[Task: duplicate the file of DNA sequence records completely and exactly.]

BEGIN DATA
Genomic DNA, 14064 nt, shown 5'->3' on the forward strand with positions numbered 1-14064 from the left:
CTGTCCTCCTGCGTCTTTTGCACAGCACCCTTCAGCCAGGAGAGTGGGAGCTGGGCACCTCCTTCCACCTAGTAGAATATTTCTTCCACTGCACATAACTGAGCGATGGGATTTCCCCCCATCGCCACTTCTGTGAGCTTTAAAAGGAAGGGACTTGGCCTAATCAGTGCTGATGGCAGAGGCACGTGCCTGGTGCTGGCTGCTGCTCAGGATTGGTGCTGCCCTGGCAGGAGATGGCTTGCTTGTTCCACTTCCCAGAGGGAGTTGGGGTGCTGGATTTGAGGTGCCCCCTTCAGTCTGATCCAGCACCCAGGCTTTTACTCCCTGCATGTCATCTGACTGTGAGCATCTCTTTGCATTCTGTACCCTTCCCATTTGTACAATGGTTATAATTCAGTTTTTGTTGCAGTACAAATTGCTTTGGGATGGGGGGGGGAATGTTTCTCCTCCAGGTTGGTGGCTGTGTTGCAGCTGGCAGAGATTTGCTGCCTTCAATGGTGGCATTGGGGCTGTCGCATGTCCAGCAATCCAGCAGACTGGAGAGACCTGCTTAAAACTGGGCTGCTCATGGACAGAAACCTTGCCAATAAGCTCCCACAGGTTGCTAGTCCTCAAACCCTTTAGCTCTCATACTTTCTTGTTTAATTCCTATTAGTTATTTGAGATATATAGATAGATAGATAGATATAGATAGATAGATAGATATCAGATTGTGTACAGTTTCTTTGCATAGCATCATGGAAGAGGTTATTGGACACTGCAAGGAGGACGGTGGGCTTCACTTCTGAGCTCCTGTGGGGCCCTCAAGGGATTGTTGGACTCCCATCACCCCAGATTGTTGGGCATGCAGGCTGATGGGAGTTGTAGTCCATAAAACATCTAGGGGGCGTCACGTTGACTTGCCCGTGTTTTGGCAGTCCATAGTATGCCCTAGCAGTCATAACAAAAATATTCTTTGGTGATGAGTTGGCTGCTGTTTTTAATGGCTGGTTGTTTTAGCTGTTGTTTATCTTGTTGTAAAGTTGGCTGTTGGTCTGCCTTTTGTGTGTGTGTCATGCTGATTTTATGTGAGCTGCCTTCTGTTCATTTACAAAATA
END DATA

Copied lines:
Genomic DNA, 14064 nt, shown 5'->3' on the forward strand with positions numbered 1-14064 from the left:
CTGTCCTCCTGCGTCTTTTGCACAGCACCCTTCAGCCAGGAGAGTGGGAGCTGGGCACCTCCTTCCACCTAGTAGAATATTTCTTCCACTGCACATAACTGAGCGATGGGATTTCCCCCCATCGCCACTTCTGTGAGCTTTAAAAGGAAGGGACTTGGCCTAATCAGTGCTGATGGCAGAGGCACGTGCCTGGTGCTGGCTGCTGCTCAGGATTGGTGCTGCCCTGGCAGGAGATGGCTTGCTTGTTCCACTTCCCAGAGGGAGTTGGGGTGCTGGATTTGAGGTGCCCCCTTCAGTCTGATCCAGCACCCAGGCTTTTACTCCCTGCATGTCATCTGACTGTGAGCATCTCTTTGCATTCTGTACCCTTCCCATTTGTACAATGGTTATAATTCAGTTTTTGTTGCAGTACAAATTGCTTTGGGATGGGGGGGGGAATGTTTCTCCTCCAGGTTGGTGGCTGTGTTGCAGCTGGCAGAGATTTGCTGCCTTCAATGGTGGCATTGGGGCTGTCGCATGTCCAGCAATCCAGCAGACTGGAGAGACCTGCTTAAAACTGGGCTGCTCATGGACAGAAACCTTGCCAATAAGCTCCCACAGGTTGCTAGTCCTCAAACCCTTTAGCTCTCATACTTTCTTGTTTAATTCCTATTAGTTATTTGAGATATATAGATAGATAGATAGATATAGATAGATAGATAGATATCAGATTGTGTACAGTTTCTTTGCATAGCATCATGGAAGAGGTTATTGGACACTGCAAGGAGGACGGTGGGCTTCACTTCTGAGCTCCTGTGGGGCCCTCAAGGGATTGTTGGACTCCCATCACCCCAGATTGTTGGGCATGCAGGCTGATGGGAGTTGTAGTCCATAAAACATCTAGGGGGCGTCACGTTGACTTGCCCGTGTTTTGGCAGTCCATAGTATGCCCTAGCAGTCATAACAAAAATATTCTTTGGTGATGAGTTGGCTGCTGTTTTTAATGGCTGGTTGTTTTAGCTGTTGTTTATCTTGTTGTAAAGTTGGCTGTTGGTCTGCCTTTTGTGTGTGTGTCATGCTGATTTTATGTGAGCTGCCTTCTGTTCATTTACAAAATA